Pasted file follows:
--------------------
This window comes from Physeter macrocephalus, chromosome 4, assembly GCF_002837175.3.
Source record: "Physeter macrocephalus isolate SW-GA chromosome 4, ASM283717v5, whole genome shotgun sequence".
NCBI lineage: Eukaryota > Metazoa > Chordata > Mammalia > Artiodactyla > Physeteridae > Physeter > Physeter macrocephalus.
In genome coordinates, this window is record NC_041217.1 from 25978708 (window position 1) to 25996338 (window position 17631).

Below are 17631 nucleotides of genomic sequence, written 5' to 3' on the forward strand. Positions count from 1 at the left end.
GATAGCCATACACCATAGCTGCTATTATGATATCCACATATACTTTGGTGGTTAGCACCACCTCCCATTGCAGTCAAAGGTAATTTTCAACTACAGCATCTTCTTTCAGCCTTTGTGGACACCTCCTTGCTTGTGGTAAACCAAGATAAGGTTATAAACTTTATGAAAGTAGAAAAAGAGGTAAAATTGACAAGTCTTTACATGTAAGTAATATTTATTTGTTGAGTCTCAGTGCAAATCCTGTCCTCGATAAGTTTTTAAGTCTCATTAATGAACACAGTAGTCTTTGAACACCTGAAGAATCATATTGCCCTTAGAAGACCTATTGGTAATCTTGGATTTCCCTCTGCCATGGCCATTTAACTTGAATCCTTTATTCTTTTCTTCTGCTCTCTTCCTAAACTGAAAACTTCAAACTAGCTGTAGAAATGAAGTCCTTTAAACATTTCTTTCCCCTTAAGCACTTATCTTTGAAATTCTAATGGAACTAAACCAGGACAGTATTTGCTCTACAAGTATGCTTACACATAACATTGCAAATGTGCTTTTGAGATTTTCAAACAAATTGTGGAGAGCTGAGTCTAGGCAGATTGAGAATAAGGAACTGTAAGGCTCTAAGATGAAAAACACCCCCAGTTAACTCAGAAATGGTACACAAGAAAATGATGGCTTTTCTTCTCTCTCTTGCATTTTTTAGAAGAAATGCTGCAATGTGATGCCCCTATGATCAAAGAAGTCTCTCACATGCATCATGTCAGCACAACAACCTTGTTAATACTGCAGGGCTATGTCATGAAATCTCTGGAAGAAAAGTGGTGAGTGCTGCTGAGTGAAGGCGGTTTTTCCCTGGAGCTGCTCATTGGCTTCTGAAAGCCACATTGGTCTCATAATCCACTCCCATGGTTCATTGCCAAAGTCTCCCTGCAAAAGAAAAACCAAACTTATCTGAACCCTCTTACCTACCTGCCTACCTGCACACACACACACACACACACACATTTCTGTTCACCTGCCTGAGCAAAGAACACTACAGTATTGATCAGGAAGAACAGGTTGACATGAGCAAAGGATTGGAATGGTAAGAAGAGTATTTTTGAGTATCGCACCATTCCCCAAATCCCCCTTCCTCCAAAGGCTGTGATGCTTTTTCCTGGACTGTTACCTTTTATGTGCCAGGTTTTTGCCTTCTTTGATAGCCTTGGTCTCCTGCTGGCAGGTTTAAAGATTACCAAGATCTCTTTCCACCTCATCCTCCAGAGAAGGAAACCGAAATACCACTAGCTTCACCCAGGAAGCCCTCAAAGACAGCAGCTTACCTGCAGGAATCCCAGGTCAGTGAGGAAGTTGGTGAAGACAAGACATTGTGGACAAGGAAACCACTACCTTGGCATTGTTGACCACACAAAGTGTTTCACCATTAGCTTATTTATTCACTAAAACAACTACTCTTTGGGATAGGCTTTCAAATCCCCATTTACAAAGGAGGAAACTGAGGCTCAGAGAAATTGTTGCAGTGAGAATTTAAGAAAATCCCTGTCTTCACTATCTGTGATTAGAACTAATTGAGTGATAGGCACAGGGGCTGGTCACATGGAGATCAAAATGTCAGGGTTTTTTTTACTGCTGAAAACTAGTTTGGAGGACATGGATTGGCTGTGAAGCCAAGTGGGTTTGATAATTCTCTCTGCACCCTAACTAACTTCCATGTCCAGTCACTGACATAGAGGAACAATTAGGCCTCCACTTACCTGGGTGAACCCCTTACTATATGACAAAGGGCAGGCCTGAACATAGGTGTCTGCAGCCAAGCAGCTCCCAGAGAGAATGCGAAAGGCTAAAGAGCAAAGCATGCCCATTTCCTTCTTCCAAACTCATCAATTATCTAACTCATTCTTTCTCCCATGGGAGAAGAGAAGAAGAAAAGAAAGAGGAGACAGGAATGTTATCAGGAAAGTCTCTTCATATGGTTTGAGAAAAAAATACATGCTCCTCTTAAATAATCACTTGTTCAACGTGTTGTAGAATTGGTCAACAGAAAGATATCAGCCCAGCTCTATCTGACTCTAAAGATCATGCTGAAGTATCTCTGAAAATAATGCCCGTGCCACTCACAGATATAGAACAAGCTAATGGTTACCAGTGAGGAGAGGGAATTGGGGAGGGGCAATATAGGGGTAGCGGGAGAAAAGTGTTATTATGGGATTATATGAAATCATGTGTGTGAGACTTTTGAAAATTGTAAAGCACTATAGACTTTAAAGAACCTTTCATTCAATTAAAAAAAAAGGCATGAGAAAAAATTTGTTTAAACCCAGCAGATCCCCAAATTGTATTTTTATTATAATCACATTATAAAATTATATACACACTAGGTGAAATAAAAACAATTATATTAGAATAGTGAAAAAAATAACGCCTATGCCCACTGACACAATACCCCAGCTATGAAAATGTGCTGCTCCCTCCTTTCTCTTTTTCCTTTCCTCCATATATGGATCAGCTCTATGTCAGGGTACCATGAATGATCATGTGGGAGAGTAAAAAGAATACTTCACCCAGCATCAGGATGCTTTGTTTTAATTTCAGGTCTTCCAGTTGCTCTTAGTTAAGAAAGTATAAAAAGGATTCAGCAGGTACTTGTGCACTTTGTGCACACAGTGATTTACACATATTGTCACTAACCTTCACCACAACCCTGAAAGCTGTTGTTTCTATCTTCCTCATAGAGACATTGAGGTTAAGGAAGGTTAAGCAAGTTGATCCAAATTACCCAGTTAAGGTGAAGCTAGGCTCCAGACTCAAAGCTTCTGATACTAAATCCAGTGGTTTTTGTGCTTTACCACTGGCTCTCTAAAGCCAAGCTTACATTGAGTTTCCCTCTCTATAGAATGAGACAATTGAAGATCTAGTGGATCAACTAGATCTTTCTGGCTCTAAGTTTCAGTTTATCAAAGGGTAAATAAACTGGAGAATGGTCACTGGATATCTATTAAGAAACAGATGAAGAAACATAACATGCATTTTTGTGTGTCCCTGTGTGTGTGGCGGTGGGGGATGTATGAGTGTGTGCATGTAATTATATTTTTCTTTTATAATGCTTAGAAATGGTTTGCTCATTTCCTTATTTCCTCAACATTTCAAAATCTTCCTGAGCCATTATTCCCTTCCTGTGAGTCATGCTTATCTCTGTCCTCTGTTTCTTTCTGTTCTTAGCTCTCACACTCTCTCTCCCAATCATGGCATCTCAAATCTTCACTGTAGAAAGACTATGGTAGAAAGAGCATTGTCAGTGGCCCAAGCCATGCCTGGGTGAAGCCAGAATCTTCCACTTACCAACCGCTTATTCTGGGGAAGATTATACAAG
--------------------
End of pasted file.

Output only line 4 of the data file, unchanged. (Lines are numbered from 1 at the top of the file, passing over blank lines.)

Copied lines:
In genome coordinates, this window is record NC_041217.1 from 25978708 (window position 1) to 25996338 (window position 17631).